On a recent trip to a home improvement store, I discovered a forlorn collection of Rose of Sharon shrubs desperately hoping someone would buy them before they were relegated to the dumpster to make room for a sprouting forest of plastic Christmas trees. One look at blossoms that had since gone to seed revealed hordes of magnificent, scentless plant bugs decked out in harlequin costumes of orange, black, and white. With all the recent fuss about invasive species like the brown marmorated stink bug, my angst twisted on the possibility that this was yet another case of a noxious invader arriving on our shores with a shipment of exotic plants. A quick look at the labels on the Rose of Sharons revealed that these plants were homegrown. A little poking around on the internet confirmed this to be a native bug with some redeeming qualities rather than a nocent pest. Whew, what a relief!
Although this bugger was new to my eyes, Niesthrea lousianica, was long known to occur from New York to Florida and west to California in North America. This curious sucker is a gourmand for plants in the mallow family including cotton, Chinese lantern, okra, and Rose of Sharon. Like its cousins, the boxelder bug and red-shouldered bug that we met in previous episodes, Niesthrea, has sucking mouthparts used to probe vegetation and seeds and extract liquefied nutrients. Unlike stink bugs and boxelder bugs that flock to houses, Niesthrea finds a protected refuge outdoors beneath leaves and duff near its host plants.
In spring, adults return to plants, begin feeding on foliage, and, after mating, lay eggs in clusters of one to three dozen on the foliage or developing fruit of their host. After about a week, eggs hatch and tiny nymphs begin to feed. The plant bug requires little more than a month to complete a generation in summertime and in southern states, several generations occur each year. Bug of the Week has visited several exotic insects that attack our native plants after arriving in the US.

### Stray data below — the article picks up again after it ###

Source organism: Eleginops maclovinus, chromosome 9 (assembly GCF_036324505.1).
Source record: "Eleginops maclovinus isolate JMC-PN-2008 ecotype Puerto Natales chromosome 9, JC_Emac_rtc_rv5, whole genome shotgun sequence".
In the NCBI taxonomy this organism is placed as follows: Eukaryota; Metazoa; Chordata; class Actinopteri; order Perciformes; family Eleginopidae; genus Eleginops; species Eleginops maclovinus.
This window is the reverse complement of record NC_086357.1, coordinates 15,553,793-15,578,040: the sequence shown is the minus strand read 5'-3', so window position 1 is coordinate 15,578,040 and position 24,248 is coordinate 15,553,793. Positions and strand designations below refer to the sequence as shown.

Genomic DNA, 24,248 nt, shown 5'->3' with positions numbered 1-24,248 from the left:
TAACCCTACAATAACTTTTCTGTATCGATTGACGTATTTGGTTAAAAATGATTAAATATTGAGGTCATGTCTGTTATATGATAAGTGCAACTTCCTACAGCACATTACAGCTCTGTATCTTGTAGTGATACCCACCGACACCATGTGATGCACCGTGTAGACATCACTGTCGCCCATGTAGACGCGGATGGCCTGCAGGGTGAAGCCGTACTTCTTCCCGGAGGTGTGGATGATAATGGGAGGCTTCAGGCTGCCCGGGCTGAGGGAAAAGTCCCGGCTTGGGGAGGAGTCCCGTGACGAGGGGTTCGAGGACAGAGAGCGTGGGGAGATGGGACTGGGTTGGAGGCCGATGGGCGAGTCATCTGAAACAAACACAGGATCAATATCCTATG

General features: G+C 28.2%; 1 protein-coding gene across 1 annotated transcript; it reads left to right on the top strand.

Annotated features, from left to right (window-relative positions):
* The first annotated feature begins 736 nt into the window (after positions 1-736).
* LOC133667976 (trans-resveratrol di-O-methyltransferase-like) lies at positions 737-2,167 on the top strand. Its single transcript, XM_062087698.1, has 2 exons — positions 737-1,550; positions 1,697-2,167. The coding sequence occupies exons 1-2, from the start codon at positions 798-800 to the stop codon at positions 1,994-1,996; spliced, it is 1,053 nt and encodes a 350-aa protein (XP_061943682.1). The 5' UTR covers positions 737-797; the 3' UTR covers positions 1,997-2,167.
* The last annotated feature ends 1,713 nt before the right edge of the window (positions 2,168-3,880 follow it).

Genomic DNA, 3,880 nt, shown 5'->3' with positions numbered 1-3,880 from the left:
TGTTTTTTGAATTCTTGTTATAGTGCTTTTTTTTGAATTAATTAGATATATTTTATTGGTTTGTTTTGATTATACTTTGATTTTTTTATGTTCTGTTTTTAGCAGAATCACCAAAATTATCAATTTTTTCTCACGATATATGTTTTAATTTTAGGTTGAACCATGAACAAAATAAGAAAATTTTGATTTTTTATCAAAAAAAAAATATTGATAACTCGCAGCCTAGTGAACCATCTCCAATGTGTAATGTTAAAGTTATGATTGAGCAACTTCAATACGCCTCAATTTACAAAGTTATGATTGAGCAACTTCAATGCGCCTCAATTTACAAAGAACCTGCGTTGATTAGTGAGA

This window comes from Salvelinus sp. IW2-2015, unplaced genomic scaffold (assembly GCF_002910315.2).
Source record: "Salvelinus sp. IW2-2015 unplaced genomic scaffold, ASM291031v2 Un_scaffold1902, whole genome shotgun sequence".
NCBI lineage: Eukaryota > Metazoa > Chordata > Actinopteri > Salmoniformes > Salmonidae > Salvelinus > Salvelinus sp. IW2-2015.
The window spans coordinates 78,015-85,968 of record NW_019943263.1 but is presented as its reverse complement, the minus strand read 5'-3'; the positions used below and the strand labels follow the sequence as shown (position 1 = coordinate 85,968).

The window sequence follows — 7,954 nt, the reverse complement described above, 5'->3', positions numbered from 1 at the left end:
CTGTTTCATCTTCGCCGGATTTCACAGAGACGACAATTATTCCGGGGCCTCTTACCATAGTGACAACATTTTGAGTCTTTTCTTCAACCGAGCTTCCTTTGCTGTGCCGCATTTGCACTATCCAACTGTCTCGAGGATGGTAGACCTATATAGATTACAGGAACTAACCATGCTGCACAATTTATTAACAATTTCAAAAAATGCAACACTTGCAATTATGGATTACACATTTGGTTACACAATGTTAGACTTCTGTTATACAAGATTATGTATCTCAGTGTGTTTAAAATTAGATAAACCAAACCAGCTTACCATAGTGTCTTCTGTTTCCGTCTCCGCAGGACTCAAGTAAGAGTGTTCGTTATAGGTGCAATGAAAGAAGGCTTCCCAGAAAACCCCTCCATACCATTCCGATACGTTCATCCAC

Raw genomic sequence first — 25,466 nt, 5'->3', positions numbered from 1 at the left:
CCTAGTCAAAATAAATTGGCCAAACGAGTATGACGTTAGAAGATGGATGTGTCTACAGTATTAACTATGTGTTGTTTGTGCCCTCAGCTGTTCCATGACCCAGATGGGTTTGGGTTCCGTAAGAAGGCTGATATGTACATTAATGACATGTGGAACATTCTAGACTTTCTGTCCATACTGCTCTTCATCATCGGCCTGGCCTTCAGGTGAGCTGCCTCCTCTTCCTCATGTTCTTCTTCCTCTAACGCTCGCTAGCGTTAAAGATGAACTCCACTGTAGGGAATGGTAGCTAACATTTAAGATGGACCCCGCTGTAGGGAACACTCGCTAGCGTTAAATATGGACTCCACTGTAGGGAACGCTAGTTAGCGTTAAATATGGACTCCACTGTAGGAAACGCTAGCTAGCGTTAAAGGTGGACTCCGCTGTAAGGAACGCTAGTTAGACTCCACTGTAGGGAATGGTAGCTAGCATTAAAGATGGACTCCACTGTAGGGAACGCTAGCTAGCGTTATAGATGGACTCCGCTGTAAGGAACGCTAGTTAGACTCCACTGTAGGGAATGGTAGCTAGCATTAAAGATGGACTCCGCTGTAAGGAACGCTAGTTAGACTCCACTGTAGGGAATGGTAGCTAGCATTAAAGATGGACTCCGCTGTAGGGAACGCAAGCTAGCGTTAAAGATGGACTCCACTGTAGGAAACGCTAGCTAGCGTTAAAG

However, beautiful Niesthrea lousianica, turns the table and demonstrates how plant-feeding bugs sometimes become our allies when plants they attack are weeds. Throughout the corn and soybean growing regions of the US, an aggressive exotic weed called velvetleaf competes with our crops for nutrients and water. Velvetleaf is a member of the mallow family and thereby qualifies as a menu item for hungry Niesthrea. By attacking the pods of velvetleaf and killing developing seeds inside, this small bug plays an important role in reducing the numbers of noxious velvetleaf in many parts of the country. In one study more than 80,000 Niesthrea lousianica were raised and released in several Midwestern states. Near the points of release, Niesthrea made a serious dent in the viability of velvetleaf seeds. Score one for the hometown bug.
Bug of the Week thanks Dr. Shrewsbury for inspiring this week’s episode. Two fascinating references “Life History of Niesthrea louisianica (Hemiptera: Rhopalidae) on Rose of Sharon in North Carolina” by Al Wheeler and “Inundative biological control of velvetleaf, Abutilon theophrasti [Malvaceae] with Niesthrea louisianica (Hem.: Rhopalidae) by N. R. Spencer were used as references for this episode.